Local poet and novelist Darnell Arnoult

Poet and novelist Darnell Arnoult will be joining us at the Spring Literary Festival on April 6, at 4 p.m. in the UC Theater and she will be reading from her collection of poems titled What Travels With Us and her fiction novel Sufficient Grace.

Poet and fiction writer Darnell Arnoult. Photo from Google Images

Poet and fiction writer Darnell Arnoult
Photo from Google Images

Arnoult was born and raised in Henry County, Virginia, but she lived in Chapel Hill and Durham, North Carolina, for over twenty years. She received a BA in American Studies from the University of North Carolina at Chapel Hill and an MA in English and Creative Writing from North Carolina State University. She also worked at the Center for Documentary Studies at Duke University. Her fiction and poetry have been published in a variety of journals such as Appalachian Heritage, Asheville Poetry Review, Nantahala Review, Now and Then, Sandhills Review, Southern Cultures, Southern Exposure, Southwest Review, and she has taught creative writing to adults for over fifteen years. She is a regular faculty member of the Duke Writers Workshop, Tennessee Young Writers Workshop, John C. Campell Folk School, and Learning Events.

She is also the writer-in-residence and co-director of the Mountain Heritage Literary Festival at Lincoln Memorial University in Harrogate, TN, and the co-editor of the literary magazine Draft Horse.

Arnoult has received many awards throughout her writing career including the Weatherford Award for Appalachian Literature, SIBA Poetry Book of the Year, Mary Frances Hobson Medal for Arts and Letters, and in 2007 she was named Tennessee Writer of the Year by the Tennessee Writers Alliance.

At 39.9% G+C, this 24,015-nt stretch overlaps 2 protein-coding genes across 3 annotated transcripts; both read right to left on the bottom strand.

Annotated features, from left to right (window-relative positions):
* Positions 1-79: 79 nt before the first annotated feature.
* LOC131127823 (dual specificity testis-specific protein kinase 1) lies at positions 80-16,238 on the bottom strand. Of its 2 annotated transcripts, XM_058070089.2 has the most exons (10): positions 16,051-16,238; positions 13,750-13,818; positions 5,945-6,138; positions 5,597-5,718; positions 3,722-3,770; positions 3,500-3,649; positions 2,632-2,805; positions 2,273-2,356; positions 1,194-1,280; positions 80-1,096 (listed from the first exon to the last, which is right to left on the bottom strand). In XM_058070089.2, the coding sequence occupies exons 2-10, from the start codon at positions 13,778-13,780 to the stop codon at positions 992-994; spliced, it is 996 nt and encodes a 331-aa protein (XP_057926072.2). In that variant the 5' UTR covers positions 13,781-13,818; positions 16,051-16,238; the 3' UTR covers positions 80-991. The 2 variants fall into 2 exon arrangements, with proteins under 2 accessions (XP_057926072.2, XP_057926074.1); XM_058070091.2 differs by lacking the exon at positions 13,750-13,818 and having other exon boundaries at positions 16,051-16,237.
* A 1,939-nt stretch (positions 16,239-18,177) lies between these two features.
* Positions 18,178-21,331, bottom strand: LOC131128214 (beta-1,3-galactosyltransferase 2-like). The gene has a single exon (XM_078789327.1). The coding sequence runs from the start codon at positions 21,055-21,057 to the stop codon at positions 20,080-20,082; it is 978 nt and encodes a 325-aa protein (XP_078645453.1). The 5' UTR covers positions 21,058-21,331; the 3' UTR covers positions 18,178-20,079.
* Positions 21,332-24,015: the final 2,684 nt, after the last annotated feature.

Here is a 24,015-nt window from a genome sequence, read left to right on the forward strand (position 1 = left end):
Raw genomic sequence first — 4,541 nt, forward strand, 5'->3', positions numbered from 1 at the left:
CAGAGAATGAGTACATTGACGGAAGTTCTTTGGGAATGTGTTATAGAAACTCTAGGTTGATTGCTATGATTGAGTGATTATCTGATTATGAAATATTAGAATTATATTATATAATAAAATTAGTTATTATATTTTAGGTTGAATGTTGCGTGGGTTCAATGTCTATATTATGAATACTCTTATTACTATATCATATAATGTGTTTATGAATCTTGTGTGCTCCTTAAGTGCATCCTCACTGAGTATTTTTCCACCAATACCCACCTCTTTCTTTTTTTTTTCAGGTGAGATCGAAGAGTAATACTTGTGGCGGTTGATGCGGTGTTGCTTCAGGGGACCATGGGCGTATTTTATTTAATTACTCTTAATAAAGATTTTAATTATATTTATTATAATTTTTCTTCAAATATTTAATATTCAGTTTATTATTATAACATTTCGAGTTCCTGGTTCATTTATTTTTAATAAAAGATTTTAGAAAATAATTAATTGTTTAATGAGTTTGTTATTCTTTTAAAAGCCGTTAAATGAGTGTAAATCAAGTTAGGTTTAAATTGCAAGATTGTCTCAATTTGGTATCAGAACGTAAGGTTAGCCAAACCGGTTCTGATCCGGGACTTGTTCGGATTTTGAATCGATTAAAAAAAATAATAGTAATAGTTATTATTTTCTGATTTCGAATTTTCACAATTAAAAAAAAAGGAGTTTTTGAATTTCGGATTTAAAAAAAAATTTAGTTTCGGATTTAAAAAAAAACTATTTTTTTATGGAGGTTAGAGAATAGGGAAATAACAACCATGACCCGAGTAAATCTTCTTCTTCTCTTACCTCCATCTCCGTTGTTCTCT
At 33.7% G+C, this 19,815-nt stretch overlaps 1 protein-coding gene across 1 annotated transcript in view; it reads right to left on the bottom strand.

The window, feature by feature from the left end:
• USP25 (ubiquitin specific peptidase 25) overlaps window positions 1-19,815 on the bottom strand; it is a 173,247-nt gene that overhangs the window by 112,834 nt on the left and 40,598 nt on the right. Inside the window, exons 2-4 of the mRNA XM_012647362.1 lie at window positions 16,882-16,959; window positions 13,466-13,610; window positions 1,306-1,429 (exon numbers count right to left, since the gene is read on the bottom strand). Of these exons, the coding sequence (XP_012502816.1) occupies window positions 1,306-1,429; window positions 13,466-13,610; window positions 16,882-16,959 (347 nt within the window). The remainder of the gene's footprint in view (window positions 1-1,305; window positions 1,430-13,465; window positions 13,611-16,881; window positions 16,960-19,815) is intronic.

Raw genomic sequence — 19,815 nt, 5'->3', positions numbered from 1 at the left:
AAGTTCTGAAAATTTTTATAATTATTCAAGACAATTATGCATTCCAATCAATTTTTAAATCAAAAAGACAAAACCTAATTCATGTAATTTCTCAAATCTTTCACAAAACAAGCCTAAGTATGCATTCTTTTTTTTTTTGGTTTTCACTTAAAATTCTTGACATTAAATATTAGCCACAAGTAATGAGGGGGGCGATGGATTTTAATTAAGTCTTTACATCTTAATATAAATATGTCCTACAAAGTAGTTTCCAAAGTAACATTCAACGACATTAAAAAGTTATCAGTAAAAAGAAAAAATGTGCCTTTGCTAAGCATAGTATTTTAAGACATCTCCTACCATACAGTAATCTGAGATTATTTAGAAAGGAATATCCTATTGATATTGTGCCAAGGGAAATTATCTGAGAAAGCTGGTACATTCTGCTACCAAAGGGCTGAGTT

In an interview with JC Robertson, a writer for the Southern Literary Review, Arnoult was asked when she first started writing stories, and how she knew that she wanted to spend her life writing.

What Travels With Us: Poems by Darnell Arnoult Photo from Google Images

What Travels With Us: Poems by Darnell Arnoult
Photo from Google Images

“When I was young, I loved being read to, but I hated reading. I was a good student, but I read really slowly, and read only what I had to. In class we sometimes shared books, and my reading partner was always waiting for me to get to the end of a page. Large books intimidated me because of the time it would take me to wade through them. It was embarrassing. But in fifth grade I attended a boarding school where we could not get up before a certain time. I woke with the sun, so I would stay in bed and read in that early morning light. Like Mama Toot from Sufficient Grace, I would take out my book and look at the pages until I could make out the words. I don’t remember much about the books I read then, only that they kept me company during a lonely time when my mother was hospitalized and I was away from my family, and this changed my relationship with words on a page,” Arnoult answered honestly.

She continued to say that the books ultimately became a comfort. Later, when she realized she wanted to write, she read works by Eudora Welty, Flannery O’Connor, Mark Twain, and Nathaniel Hawthorne. She added that one of her favorite books was Bram Stoker’s Dracula.

“When I think about writers that have influenced my work, as an adult, I think of writers like Lee Smith, Wendell Berry, Clyde Edgerton, Allan Gurganus, Michael Lee West, Jill McCorkle, Lewis Nordan, Larry Brown, Harry Crews, Kaye Gibbons, and poets Kathryn Stripling Byer, Robert Morgan, James Dickey, Mary Oliver, and again Wendell Berry,” Arnoult said.

Writers who, at the time, were still unpublished also influenced her work: Isabel Zuber, Tamara Baxter, Lynn York, and even WCU’s very own Pamela Duncan.